Steve Irwin’s family were joined by a four metre-long snake as the late crocodile hunter was honoured with a star on the Hollywood Walk of Fame.
Wife Terri and children Bindi and Robert accepted the honour on Thursday, more than 11 years after the Australian wildlife expert died at the age of 44 in a stingray attack.
They were joined on Hollywood Boulevard by Angela, a green anaconda, which slithered towards the photographers causing them to recoil and no doubt brought to their minds’ Irwin’s catchphrase: “Crikey!”.
Robert Irwin, 14, controlled the snake, named Angela, in a fashion reminiscent of his father.
Bindi Irwin, 19, was moved to tears as she said: “We try to continue dad’s legacy each and every day and we want to make sure everything he lived and died for continues on into the future.
“I have to tell you that I never in my wildest dreams imagined that this would become a reality and this is such an honour as a family.”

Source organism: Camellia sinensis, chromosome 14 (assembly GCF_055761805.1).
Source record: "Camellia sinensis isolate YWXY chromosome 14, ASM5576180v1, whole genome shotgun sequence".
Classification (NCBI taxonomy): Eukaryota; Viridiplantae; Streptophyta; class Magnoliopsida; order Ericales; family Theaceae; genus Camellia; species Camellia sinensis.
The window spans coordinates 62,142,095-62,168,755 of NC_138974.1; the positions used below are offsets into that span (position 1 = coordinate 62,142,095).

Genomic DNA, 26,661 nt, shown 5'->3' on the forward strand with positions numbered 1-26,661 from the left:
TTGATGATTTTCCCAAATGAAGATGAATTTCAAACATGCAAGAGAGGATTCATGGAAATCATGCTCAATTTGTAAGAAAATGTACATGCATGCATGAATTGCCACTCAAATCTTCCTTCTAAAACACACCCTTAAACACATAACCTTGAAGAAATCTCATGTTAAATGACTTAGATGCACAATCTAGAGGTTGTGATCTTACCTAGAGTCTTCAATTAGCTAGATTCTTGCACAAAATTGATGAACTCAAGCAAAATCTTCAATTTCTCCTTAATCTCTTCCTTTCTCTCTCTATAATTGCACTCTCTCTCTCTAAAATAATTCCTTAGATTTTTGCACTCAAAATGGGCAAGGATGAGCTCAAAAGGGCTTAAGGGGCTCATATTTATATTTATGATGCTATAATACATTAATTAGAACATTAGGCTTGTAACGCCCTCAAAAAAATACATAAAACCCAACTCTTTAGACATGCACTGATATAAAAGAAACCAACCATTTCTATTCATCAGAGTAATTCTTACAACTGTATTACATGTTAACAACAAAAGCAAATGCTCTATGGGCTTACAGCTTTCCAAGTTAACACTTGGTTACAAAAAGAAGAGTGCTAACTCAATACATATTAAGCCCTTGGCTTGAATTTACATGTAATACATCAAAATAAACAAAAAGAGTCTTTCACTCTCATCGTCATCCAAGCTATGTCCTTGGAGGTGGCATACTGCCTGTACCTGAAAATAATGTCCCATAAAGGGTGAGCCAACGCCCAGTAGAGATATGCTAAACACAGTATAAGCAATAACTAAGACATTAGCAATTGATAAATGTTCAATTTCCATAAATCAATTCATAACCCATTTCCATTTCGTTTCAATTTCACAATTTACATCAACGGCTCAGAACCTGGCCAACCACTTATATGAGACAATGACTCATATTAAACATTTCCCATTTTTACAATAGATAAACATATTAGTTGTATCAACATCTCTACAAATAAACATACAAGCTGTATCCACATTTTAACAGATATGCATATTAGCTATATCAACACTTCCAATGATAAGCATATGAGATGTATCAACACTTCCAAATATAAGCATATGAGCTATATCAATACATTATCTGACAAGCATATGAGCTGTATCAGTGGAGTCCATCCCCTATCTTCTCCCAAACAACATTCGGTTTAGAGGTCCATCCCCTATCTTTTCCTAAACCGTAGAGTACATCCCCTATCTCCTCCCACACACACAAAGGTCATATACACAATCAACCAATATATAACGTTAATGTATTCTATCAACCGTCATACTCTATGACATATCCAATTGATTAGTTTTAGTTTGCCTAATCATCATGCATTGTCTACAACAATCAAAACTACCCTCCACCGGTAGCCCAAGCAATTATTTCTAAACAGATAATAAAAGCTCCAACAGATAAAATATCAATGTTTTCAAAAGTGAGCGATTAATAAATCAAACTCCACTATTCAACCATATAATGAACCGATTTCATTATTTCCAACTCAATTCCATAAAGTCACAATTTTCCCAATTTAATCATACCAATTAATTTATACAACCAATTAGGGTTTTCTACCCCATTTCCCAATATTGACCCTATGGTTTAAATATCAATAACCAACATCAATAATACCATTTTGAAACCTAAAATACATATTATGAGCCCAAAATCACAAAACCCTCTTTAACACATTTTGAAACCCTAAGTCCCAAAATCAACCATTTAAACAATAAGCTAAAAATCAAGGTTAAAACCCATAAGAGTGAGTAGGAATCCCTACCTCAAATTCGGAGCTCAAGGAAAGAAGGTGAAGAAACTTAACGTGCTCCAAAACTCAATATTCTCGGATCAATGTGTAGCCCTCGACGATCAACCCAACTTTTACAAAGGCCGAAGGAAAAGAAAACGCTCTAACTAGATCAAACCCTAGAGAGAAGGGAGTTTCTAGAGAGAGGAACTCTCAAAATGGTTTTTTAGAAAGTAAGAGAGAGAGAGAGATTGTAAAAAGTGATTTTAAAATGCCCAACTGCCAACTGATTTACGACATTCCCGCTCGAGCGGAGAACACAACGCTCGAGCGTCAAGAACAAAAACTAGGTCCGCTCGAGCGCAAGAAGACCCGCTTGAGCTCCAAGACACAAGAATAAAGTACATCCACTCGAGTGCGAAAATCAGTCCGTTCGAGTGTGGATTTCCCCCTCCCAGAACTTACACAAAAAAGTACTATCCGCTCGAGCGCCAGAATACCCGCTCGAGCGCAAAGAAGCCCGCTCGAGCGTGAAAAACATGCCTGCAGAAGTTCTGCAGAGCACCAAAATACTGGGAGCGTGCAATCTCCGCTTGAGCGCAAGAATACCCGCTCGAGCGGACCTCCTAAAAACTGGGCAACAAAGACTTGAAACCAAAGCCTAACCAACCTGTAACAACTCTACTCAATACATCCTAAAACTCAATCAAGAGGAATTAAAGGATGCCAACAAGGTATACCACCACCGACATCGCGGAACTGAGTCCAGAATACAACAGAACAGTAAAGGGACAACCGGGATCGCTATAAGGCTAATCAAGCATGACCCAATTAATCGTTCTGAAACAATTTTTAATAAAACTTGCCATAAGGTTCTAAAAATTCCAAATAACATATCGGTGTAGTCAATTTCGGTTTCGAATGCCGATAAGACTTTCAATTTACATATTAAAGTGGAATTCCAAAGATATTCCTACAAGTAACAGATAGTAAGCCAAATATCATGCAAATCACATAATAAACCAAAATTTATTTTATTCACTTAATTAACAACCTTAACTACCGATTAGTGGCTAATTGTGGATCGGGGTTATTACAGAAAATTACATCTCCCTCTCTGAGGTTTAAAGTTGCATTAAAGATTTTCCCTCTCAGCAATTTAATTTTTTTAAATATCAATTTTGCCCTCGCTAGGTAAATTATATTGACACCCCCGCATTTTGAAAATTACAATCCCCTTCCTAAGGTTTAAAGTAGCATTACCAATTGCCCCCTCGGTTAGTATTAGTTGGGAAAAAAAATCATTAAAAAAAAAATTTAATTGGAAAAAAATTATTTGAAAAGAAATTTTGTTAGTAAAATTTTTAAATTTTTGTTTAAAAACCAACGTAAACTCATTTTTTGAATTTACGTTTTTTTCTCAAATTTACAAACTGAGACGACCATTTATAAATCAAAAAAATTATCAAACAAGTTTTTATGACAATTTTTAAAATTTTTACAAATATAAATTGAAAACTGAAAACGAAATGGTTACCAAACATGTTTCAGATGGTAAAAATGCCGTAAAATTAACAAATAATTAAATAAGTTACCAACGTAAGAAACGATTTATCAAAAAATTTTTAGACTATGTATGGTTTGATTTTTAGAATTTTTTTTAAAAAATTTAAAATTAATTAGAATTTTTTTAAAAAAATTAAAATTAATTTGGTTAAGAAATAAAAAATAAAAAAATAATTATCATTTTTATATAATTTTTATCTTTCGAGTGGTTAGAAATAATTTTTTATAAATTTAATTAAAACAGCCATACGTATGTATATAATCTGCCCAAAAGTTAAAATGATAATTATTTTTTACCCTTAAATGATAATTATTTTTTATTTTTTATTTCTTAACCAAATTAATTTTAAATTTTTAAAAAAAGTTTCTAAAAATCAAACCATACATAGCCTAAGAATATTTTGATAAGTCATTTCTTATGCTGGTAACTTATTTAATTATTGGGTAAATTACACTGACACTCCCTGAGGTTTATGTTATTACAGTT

Terri Irwin urged fans that in an age where global biodiversity is under increasing threat from global warming that they cannot afford to be “speciesist” and favour some groups over others.
We are all gearing up for Steve’s Hollywood Walk of Fame Star Ceremony. This is a tremendous honour, celebrating Steve’s legacy & his message of conservation that Terri, Bindi & Robert continue to share every day. Join the us tomorrow at 6320 Hollywood Boulevard. We can’t wait🐊 pic.twitter.com/oyjaeRk1Np
— Australia Zoo (@AustraliaZoo) April 26, 2018
“We need to applaud, embrace and look after all our wildlife especially our apex predators (animals at the top of the food chain),” the 53-year-old said.
“And if we all take a page out of Steve’s book and love everything we’re going to be better people, we’re going to have more empathy and kindness towards all living beings.”
Steve Irwin’s best friend Wes Mannion also spoke at the ceremony attended by members of Australia Zoo, which is owned by the Irwin family.
The conservationist, nicknamed the Crocodile Hunter, died in 2006 after being attacked by a stingray as he filmed on the Great Barrier Reef off the coast of Queensland for a documentary.
He was the star of more than 200 documentaries during which he confronted some of the world’s most dangerous animals in an effort to conserve them.
The star was the 2,635th to be placed on the Walk of Fame.